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After watching the pilot episode of THE WALKING DEAD, I can say it’s almost a given that a good number of reviews in print and on-line will begin with some variation of “Wow.” And to be honest, it’s a hard urge to fight. In a time when most zombie tales amount to “fun” or “a good time,” it’s surprising and elating to witness one that leaves you on the verge of speechlessness—and just might do so on a weekly basis.
That’s probably the strongest aspect (among many) of THE WALKING DEAD (premiering Halloween night at 10 p.m./9 p.m. Central on AMC): the fact that it isn’t a two-hour film, but a series. Like the Robert Kirkman comic it’s based on (which is still ongoing), the show makes it clear we’re going to be spending a lot of time with its characters, getting to know them and ultimately emotionally connecting with them as they settle into a new world, as we are made witness to its changes.
After a gutsy prologue, the series begins before all hell breaks loose and our protagonist, deputy Rick Grimes, and his partner Shane are enjoying some fast food and relationship talk when they’re interrupted by a dangerous high-speed pursuit. The pursuit ends with Rick shot twice and landing in hospital in a coma; upon waking up, he quickly discovers something’s seriously wrong and goes off in search of his wife Lori (Sarah Wayne Callies) and young son Carl (Chandler Riggs) amidst a world of living dead.
Riding along on Rick’s journey as he’s birthed into this strange new land is a marvelous experience, daring the viewer to see zombies with fresh new eyes. There’s been an oversaturation of undead-related projects in all forms of media recently, and the idea conjured up upon hearing of another tends to be something in the comedy realm, or that makes us cheer as we watch ghoulish brains explode. But THE WALKING DEAD has a more natural (well, as natural as a tale of the deceased coming back can be) tone. There are small moments of comedy that occur organically, but when it comes to the corpses, there’s a sense of seriousness and despair that any similarly themed piece hasn’t achieved in a long time.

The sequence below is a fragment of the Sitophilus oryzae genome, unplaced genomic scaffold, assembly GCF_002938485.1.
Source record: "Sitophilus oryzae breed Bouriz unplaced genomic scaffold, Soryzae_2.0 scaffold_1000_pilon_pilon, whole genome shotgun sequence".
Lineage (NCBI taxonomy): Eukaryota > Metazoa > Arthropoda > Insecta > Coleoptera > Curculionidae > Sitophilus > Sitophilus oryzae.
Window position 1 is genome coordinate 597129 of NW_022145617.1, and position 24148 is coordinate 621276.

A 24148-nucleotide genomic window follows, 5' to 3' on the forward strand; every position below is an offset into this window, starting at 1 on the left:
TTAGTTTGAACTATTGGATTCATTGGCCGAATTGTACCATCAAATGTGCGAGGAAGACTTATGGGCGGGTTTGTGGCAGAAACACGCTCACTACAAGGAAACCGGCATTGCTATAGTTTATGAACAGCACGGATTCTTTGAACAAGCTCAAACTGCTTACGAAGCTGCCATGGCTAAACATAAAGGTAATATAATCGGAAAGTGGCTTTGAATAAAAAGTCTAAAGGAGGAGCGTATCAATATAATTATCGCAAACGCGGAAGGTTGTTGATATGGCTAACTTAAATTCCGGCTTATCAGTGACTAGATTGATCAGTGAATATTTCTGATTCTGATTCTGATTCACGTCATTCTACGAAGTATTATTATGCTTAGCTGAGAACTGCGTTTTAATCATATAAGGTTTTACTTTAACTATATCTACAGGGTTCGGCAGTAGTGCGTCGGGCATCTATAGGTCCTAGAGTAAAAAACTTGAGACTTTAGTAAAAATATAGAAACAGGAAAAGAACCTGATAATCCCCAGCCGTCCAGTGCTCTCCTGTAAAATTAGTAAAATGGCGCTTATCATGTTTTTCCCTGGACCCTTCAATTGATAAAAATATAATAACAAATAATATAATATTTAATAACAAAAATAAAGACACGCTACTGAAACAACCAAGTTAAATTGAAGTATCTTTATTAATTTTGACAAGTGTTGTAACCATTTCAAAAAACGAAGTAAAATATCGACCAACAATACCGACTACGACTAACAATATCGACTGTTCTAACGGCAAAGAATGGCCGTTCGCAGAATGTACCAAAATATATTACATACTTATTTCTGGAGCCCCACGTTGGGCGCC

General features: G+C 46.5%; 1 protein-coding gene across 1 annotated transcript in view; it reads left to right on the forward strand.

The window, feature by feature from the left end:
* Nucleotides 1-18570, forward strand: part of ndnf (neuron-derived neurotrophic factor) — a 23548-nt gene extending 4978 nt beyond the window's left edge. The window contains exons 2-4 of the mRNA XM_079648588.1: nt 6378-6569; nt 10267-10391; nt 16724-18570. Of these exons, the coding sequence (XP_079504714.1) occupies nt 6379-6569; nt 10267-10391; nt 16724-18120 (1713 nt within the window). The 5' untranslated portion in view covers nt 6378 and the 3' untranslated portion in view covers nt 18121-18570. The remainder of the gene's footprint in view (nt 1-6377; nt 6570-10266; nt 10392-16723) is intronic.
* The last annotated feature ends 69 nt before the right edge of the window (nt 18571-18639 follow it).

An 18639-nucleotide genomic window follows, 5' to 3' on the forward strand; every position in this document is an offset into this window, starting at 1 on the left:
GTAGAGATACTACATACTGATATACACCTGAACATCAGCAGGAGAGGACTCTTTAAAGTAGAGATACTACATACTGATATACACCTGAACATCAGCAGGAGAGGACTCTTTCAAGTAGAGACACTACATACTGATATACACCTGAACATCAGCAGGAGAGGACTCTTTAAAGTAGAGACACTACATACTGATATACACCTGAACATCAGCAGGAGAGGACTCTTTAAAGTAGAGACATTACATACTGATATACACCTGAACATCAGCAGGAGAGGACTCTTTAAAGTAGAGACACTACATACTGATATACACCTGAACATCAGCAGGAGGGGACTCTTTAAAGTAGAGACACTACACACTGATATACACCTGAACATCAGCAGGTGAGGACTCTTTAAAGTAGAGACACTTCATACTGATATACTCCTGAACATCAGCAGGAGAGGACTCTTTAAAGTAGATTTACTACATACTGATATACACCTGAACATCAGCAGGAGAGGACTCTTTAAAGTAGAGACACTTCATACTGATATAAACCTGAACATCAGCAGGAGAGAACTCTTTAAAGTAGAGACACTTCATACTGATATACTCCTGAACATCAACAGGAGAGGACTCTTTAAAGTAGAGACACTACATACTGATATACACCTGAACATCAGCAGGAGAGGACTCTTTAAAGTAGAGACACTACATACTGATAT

This is all realized thanks to the excellent efforts of writer/director Frank Darabont, cinematographer David Tattersall, makeup FX artist Greg Nicotero and actor Lincoln. The latter is very much the star of this episode, which follows Grimes out of the hospital to his home, holing up with survivors Morgan (Lennie Jones) and his son Duane (Adrian Kali Turner) and eventually on the beginning of a quest toward Atlanta. Darabont and Tattersall give the show an overcast and dreary look, the way a particularly rainy/grey day can make any neighborhood look like a shithole. Nicotero’s ghouls are easily the best the genre has seen in the past 20 years or so (seriously, the bicycle zombie is nothing short of incredible). They are gory and horrifying, but most importantly haunting and often saddening. When Rick puts one down, it’s almost out of kindness, as you can feel the misery of its existence—that is, of course, when they’re isolated and easy to handle. By the time Rick comes upon a horde, their feelings aren’t exactly a priority.
Those of Morgan and Duane are, however. Rick spends a chunk of the pilot in their home, and you don’t have to look much further than this father and son for proof that character development is paramount here. Also, kudos should be bestowed upon Darabont for not inserting cheap scares at any opportunity. There are plenty of moments when Rick, Duane or Morgan are off on their own that don’t go the easy route to raise tension—because the tension’s already there. It’s a little overwhelming when you realize that this series could hold the next cast of characters you very easily cry over, and that they’re in a world much more dangerous than most on television. Thankfully, the showrunners and creators understand this, and know that the stakes are high enough. The premiere doesn’t give us much time with the camp containing Lori and Carl and the rest of Kirkman’s familiar ensemble, but what it is on display only confirms that casting looks to be shipshape.
“Days Gone By” is an astonishing introduction to THE WALKING DEAD. Atmospheric, creepy, stunningly violent and epic, it promises that this series will be every bit “that something special” we were all hoping it would be.
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